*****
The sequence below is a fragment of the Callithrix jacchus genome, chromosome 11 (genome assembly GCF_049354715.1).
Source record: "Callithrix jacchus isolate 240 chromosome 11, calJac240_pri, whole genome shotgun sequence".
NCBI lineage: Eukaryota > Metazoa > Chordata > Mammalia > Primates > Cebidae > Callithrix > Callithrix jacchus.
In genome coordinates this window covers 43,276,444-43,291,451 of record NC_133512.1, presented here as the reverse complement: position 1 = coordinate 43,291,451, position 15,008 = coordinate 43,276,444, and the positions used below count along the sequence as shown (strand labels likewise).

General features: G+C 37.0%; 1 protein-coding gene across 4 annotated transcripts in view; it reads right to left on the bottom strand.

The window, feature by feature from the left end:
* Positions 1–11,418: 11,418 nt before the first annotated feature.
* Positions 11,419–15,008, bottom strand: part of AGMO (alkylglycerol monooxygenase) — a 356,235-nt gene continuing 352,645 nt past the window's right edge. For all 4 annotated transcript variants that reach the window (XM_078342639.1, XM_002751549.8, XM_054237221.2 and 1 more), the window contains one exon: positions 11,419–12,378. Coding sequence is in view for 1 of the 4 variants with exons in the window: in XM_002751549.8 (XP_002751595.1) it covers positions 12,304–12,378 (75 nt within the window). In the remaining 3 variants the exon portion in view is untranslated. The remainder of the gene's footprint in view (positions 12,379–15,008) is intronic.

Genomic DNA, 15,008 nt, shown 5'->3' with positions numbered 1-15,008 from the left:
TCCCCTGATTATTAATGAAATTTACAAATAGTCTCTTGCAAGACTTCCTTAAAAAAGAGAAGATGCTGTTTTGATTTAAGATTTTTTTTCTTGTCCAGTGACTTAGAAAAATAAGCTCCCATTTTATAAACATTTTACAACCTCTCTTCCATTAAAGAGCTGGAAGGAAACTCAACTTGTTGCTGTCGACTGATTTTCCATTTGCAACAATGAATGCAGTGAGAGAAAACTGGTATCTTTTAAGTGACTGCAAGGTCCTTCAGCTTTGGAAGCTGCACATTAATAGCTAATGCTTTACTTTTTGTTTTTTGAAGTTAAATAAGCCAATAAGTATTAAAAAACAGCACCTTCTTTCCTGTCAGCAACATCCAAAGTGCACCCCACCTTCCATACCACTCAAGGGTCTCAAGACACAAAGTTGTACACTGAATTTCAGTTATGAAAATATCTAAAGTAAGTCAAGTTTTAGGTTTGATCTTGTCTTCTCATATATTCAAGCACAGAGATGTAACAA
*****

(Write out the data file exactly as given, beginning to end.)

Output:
The sequence below is a fragment of the Callithrix jacchus genome, chromosome 11 (genome assembly GCF_049354715.1).
Source record: "Callithrix jacchus isolate 240 chromosome 11, calJac240_pri, whole genome shotgun sequence".
NCBI lineage: Eukaryota > Metazoa > Chordata > Mammalia > Primates > Cebidae > Callithrix > Callithrix jacchus.
In genome coordinates this window covers 43,276,444-43,291,451 of record NC_133512.1, presented here as the reverse complement: position 1 = coordinate 43,291,451, position 15,008 = coordinate 43,276,444, and the positions used below count along the sequence as shown (strand labels likewise).

General features: G+C 37.0%; 1 protein-coding gene across 4 annotated transcripts in view; it reads right to left on the bottom strand.

The window, feature by feature from the left end:
* Positions 1–11,418: 11,418 nt before the first annotated feature.
* Positions 11,419–15,008, bottom strand: part of AGMO (alkylglycerol monooxygenase) — a 356,235-nt gene continuing 352,645 nt past the window's right edge. For all 4 annotated transcript variants that reach the window (XM_078342639.1, XM_002751549.8, XM_054237221.2 and 1 more), the window contains one exon: positions 11,419–12,378. Coding sequence is in view for 1 of the 4 variants with exons in the window: in XM_002751549.8 (XP_002751595.1) it covers positions 12,304–12,378 (75 nt within the window). In the remaining 3 variants the exon portion in view is untranslated. The remainder of the gene's footprint in view (positions 12,379–15,008) is intronic.

Genomic DNA, 15,008 nt, shown 5'->3' with positions numbered 1-15,008 from the left:
TCCCCTGATTATTAATGAAATTTACAAATAGTCTCTTGCAAGACTTCCTTAAAAAAGAGAAGATGCTGTTTTGATTTAAGATTTTTTTTCTTGTCCAGTGACTTAGAAAAATAAGCTCCCATTTTATAAACATTTTACAACCTCTCTTCCATTAAAGAGCTGGAAGGAAACTCAACTTGTTGCTGTCGACTGATTTTCCATTTGCAACAATGAATGCAGTGAGAGAAAACTGGTATCTTTTAAGTGACTGCAAGGTCCTTCAGCTTTGGAAGCTGCACATTAATAGCTAATGCTTTACTTTTTGTTTTTTGAAGTTAAATAAGCCAATAAGTATTAAAAAACAGCACCTTCTTTCCTGTCAGCAACATCCAAAGTGCACCCCACCTTCCATACCACTCAAGGGTCTCAAGACACAAAGTTGTACACTGAATTTCAGTTATGAAAATATCTAAAGTAAGTCAAGTTTTAGGTTTGATCTTGTCTTCTCATATATTCAAGCACAGAGATGTAACAA